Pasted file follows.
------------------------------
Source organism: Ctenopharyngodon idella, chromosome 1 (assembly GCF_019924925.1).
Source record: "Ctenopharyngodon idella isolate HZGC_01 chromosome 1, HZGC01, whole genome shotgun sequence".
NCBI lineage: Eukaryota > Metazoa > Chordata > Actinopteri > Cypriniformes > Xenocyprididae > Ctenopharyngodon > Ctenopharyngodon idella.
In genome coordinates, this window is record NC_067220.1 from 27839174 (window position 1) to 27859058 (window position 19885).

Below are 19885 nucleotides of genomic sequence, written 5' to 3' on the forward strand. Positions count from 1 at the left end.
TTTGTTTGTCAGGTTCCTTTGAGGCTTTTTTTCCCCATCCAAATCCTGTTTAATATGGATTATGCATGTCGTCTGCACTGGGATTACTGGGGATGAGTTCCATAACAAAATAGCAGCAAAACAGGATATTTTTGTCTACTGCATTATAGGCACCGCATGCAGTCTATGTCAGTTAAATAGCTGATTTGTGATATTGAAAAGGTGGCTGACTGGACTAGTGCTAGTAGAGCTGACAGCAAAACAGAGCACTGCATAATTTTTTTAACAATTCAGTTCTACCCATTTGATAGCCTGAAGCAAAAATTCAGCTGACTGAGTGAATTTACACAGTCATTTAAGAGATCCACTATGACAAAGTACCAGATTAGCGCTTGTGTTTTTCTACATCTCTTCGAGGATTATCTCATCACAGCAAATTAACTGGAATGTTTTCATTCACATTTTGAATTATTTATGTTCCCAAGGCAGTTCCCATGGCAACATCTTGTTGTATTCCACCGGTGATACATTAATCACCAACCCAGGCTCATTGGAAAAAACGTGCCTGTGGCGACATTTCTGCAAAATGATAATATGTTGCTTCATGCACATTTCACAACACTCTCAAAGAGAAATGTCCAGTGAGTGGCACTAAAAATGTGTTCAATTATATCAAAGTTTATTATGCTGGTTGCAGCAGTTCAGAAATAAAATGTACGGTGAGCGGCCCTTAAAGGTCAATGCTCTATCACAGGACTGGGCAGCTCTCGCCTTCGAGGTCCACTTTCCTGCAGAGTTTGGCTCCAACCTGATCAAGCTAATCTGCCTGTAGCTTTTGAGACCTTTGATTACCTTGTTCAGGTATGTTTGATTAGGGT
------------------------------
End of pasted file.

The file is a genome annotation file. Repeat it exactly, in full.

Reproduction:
Source organism: Ctenopharyngodon idella, chromosome 1 (assembly GCF_019924925.1).
Source record: "Ctenopharyngodon idella isolate HZGC_01 chromosome 1, HZGC01, whole genome shotgun sequence".
NCBI lineage: Eukaryota > Metazoa > Chordata > Actinopteri > Cypriniformes > Xenocyprididae > Ctenopharyngodon > Ctenopharyngodon idella.
In genome coordinates, this window is record NC_067220.1 from 27839174 (window position 1) to 27859058 (window position 19885).

Below are 19885 nucleotides of genomic sequence, written 5' to 3' on the forward strand. Positions count from 1 at the left end.
TTTGTTTGTCAGGTTCCTTTGAGGCTTTTTTTCCCCATCCAAATCCTGTTTAATATGGATTATGCATGTCGTCTGCACTGGGATTACTGGGGATGAGTTCCATAACAAAATAGCAGCAAAACAGGATATTTTTGTCTACTGCATTATAGGCACCGCATGCAGTCTATGTCAGTTAAATAGCTGATTTGTGATATTGAAAAGGTGGCTGACTGGACTAGTGCTAGTAGAGCTGACAGCAAAACAGAGCACTGCATAATTTTTTTAACAATTCAGTTCTACCCATTTGATAGCCTGAAGCAAAAATTCAGCTGACTGAGTGAATTTACACAGTCATTTAAGAGATCCACTATGACAAAGTACCAGATTAGCGCTTGTGTTTTTCTACATCTCTTCGAGGATTATCTCATCACAGCAAATTAACTGGAATGTTTTCATTCACATTTTGAATTATTTATGTTCCCAAGGCAGTTCCCATGGCAACATCTTGTTGTATTCCACCGGTGATACATTAATCACCAACCCAGGCTCATTGGAAAAAACGTGCCTGTGGCGACATTTCTGCAAAATGATAATATGTTGCTTCATGCACATTTCACAACACTCTCAAAGAGAAATGTCCAGTGAGTGGCACTAAAAATGTGTTCAATTATATCAAAGTTTATTATGCTGGTTGCAGCAGTTCAGAAATAAAATGTACGGTGAGCGGCCCTTAAAGGTCAATGCTCTATCACAGGACTGGGCAGCTCTCGCCTTCGAGGTCCACTTTCCTGCAGAGTTTGGCTCCAACCTGATCAAGCTAATCTGCCTGTAGCTTTTGAGACCTTTGATTACCTTGTTCAGGTATGTTTGATTAGGGT